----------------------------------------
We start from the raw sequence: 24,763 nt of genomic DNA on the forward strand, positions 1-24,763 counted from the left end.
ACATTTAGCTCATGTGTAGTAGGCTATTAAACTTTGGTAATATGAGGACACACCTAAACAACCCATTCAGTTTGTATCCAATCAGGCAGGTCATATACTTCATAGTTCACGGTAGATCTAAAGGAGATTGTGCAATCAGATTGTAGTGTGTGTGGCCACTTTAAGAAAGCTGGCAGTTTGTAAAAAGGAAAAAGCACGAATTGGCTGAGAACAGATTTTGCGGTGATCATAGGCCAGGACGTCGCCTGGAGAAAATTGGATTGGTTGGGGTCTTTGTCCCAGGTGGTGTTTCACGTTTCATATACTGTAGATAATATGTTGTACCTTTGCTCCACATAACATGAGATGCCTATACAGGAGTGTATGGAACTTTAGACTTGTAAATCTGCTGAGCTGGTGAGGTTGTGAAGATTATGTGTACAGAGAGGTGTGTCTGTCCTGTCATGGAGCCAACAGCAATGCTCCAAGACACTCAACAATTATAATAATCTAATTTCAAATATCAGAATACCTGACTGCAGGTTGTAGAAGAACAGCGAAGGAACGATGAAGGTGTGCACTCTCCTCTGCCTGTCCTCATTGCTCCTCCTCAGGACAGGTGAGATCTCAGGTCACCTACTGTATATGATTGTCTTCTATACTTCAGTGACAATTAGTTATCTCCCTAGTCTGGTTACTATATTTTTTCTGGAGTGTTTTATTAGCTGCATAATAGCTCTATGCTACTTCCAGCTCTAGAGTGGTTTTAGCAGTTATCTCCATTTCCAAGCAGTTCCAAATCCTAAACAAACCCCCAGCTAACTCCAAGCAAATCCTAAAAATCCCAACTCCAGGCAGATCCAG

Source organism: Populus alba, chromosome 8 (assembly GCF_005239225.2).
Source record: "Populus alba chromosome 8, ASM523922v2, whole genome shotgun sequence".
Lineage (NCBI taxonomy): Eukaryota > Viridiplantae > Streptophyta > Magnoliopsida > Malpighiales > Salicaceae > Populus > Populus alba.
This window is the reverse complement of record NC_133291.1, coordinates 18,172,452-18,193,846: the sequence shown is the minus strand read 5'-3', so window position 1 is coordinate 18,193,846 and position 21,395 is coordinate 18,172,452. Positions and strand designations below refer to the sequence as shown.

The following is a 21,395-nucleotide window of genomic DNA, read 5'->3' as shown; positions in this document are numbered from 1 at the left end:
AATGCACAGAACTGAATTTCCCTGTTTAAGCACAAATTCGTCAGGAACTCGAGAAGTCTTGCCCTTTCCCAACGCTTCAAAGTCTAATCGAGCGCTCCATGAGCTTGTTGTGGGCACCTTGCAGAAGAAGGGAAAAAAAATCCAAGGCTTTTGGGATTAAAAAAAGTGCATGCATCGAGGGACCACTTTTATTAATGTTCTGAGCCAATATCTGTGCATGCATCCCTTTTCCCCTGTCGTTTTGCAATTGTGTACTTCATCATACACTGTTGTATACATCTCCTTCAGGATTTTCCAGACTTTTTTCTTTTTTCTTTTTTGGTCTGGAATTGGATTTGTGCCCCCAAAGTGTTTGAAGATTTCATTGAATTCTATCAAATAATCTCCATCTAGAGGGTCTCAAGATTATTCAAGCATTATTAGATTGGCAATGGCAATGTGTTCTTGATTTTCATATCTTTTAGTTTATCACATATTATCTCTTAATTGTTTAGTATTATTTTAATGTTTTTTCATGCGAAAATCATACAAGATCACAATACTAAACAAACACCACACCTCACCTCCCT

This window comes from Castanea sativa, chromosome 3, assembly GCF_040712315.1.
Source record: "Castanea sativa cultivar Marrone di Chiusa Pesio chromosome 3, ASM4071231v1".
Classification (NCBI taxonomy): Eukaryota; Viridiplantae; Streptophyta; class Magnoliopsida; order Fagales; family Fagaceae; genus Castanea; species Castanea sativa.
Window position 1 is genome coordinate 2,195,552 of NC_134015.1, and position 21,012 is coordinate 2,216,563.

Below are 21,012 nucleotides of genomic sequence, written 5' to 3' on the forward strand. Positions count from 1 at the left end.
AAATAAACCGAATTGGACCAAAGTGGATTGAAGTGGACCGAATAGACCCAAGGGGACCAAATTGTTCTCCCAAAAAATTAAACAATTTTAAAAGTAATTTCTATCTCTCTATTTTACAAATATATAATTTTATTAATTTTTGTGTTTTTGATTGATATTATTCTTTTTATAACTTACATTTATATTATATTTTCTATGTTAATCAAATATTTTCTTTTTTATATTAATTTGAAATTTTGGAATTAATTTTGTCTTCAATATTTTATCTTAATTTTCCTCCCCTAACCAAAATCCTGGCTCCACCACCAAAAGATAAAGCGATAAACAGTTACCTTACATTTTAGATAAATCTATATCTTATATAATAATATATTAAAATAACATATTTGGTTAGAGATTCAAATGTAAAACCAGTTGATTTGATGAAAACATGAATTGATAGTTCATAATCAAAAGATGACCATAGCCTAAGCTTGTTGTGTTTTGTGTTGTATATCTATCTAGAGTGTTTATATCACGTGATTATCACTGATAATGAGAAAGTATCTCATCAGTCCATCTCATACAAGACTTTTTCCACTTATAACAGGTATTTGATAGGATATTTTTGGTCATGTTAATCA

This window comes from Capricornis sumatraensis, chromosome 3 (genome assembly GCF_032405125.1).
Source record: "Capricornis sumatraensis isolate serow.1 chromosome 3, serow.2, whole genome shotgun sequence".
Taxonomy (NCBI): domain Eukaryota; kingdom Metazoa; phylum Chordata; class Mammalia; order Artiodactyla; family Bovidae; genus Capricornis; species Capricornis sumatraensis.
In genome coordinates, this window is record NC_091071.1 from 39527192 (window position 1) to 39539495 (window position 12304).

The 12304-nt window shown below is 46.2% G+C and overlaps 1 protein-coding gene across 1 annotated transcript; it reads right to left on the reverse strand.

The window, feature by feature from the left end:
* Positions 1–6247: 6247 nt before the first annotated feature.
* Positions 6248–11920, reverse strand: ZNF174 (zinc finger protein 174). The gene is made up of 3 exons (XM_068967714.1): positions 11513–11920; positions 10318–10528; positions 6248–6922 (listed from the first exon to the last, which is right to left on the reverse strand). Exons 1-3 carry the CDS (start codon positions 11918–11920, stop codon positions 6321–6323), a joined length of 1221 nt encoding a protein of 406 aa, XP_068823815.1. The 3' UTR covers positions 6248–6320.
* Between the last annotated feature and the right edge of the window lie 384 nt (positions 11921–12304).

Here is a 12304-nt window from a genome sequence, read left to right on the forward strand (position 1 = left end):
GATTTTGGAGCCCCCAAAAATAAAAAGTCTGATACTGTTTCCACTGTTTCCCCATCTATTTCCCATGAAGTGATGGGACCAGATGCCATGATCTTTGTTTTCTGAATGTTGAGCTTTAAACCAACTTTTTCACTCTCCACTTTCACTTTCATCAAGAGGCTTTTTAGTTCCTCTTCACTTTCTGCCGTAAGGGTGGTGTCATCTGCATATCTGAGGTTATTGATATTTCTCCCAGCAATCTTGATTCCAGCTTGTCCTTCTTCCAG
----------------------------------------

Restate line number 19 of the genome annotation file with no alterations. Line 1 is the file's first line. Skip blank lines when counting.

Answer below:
The 12304-nt window shown below is 46.2% G+C and overlaps 1 protein-coding gene across 1 annotated transcript; it reads right to left on the reverse strand.